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Learning design - the slipperiest of eels

Blog posts | 08.10.2018

James Cory-Wright

Previously Head of Learning Design at Kineo at Kineo UK

Much discussed, rarely defined - that's learning design. "It's part of our DNA!" is a common cry but what do we mean when we say that? If learning design is truly at the heart of what we do, then why does there appear to be some doubt as to what is the current Kineo take on "learning design"?

Perhaps part of the problem is it means different things to different people, so there's learning design with a technology bias, versus a more pure driven content orientated viewpoint.

Learning design as a comfort blanket

Or perhaps the old certainties around "learning design" have been replaced with a more real-world ambiguity in keeping with the digital transformation most of us have experienced both in and outside the workplace.

I have always felt "learning design" as a formula based on prescriptive models was a faux-academic vanity that has bedevilled us over the years, although it must be said it has contributed to the commercial success of e-learning as an industry.

So for some people, it's been reassuring for all concerned to have learning design by numbers based on some seriously pre-digital learning theories and models. However, for other people, the world has moved on. Formal learning is dead, and now it's all about design thinking, experience design and UX. Perhaps the truth lies somewhere in between.

"The centre cannot hold, the falcon cannot hear the falconer."

WB Yeats

One thing's for certain, the old certainties as to what constitutes learning design has been swept away by the tide of tech, its ubiquity and its breath-taking capability. Now nearly all employees are online, certainly outside the workplace and often within.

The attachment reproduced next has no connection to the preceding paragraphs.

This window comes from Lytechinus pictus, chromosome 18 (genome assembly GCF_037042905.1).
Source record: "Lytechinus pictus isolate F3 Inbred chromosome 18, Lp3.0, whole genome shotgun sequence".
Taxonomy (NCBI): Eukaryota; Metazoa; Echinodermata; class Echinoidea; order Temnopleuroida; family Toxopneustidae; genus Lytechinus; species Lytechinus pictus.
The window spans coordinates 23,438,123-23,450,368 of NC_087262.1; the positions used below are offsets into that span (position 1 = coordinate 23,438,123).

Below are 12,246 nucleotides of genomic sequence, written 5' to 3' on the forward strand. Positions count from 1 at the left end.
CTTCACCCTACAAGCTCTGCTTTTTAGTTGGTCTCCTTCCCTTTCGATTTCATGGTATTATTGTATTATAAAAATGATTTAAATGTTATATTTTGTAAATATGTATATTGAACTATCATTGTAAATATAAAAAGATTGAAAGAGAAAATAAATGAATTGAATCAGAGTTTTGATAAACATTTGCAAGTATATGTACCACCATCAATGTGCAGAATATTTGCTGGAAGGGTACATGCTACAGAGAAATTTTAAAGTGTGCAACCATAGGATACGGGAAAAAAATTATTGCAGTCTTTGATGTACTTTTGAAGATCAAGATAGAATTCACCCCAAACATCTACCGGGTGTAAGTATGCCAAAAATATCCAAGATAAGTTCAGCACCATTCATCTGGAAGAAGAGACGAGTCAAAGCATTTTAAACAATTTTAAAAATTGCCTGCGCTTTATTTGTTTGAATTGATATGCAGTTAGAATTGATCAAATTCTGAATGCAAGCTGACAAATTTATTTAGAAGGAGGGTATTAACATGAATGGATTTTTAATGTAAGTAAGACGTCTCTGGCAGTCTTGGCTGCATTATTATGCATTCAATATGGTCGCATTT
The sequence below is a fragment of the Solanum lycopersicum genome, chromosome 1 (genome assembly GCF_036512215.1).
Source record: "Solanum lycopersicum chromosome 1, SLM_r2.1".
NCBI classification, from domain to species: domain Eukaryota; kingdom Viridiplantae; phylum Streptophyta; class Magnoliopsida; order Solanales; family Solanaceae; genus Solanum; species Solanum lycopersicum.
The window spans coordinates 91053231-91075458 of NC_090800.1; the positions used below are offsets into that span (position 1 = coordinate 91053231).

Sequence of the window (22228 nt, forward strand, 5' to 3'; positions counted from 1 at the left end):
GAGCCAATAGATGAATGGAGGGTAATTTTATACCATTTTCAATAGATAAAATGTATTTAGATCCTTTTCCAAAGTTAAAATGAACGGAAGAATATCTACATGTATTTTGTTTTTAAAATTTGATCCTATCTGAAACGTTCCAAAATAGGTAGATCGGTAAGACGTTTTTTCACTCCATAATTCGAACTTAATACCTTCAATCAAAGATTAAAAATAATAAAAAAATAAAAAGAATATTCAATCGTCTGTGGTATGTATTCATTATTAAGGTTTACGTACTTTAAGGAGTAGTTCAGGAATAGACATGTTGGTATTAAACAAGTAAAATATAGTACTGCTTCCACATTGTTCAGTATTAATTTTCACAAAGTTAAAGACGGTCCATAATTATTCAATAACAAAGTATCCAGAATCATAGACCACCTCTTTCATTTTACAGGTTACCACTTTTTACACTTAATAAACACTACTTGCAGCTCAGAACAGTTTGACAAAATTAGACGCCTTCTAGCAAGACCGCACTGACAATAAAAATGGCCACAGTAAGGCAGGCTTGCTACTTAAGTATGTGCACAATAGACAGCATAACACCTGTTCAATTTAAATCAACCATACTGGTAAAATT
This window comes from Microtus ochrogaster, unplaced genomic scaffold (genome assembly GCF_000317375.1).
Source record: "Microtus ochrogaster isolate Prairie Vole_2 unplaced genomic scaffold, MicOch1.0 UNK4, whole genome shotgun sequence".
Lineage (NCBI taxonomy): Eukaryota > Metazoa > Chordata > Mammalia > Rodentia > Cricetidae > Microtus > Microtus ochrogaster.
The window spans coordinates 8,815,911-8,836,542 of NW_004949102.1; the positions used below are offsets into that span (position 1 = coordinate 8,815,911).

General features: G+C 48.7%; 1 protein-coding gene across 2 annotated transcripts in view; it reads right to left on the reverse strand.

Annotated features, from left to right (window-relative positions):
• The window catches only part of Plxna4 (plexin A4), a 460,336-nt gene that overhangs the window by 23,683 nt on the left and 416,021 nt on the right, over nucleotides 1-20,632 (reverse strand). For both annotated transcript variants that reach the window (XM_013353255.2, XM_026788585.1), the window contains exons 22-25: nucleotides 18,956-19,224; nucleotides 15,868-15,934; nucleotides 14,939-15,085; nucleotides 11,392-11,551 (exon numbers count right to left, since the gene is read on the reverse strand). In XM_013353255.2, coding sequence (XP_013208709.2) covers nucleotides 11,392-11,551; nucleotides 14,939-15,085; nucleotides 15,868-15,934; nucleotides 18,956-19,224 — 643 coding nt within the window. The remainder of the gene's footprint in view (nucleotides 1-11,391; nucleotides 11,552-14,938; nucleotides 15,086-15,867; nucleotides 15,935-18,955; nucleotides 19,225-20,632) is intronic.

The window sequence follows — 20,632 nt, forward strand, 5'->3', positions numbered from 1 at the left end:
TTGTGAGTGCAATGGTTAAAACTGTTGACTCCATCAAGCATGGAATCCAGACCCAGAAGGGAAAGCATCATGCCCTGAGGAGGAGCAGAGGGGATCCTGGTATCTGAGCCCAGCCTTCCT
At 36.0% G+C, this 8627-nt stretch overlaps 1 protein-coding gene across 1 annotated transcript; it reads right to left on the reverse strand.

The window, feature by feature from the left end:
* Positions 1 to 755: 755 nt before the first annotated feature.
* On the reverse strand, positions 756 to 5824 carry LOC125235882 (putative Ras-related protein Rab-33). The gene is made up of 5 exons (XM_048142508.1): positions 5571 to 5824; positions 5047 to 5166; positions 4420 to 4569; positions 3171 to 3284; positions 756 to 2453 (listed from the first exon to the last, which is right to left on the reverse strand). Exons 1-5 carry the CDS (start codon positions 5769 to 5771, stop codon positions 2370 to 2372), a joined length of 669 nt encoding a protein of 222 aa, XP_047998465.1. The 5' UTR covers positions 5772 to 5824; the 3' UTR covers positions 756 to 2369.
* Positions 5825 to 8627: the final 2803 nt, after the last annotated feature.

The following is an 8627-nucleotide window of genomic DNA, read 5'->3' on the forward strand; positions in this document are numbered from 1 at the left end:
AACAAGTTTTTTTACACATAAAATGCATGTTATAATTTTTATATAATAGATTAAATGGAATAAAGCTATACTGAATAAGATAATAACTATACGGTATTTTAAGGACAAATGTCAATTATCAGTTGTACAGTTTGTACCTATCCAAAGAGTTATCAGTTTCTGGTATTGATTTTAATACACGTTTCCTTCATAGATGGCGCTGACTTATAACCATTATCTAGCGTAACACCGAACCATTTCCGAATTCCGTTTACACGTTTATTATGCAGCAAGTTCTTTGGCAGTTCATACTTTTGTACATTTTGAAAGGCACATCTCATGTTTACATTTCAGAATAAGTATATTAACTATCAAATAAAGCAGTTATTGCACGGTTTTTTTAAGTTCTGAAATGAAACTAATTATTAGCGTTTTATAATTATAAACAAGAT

This calls for a something quite different from the pedagogies that have served us in the past. To this end we now have a much more open-ended approach to learning design: much less prescriptive, lighter touch, a more agile approach if you like.

Learning design starts and ends with the customer experience

As we promise customers on our new website, "We'll help to improve business performance with learning and technology." This is a great description of our contemporary approach to learning design. It's partly about recommending the right tech solution, but it's also about content. Either way, it's a multi-layered thing. Learning design starts with a set of values typified by the open-mindedness of the light hearted Kineo Creative manifesto.

1. Creative manifesto

Creativity is a key aspect of our approach to learning design because it refers to the spark and spirit of curiosity, invention and imagination we must exhibit when we sit down with our customers and learners alike to discuss their needs, their preferences, priorities and their aspirations. The manifesto is not a manual, but its sense of humour gives a flavour of the need to be lateral as well as literal in achieving good learning design.


As well as valuing creativity, it's about having a set of principles to ensure the content we design will deliver the business benefits that drive it by being contemporary and relevant to today's learners. So, the W for web-like has become especially relevant. It's where content is heading at a rate of knots.

More and more learning design will be about making the most of tech such as Curatr, Magpie with learning beginning with digital content consumed by employees on all devices and continuing to happen socially around that.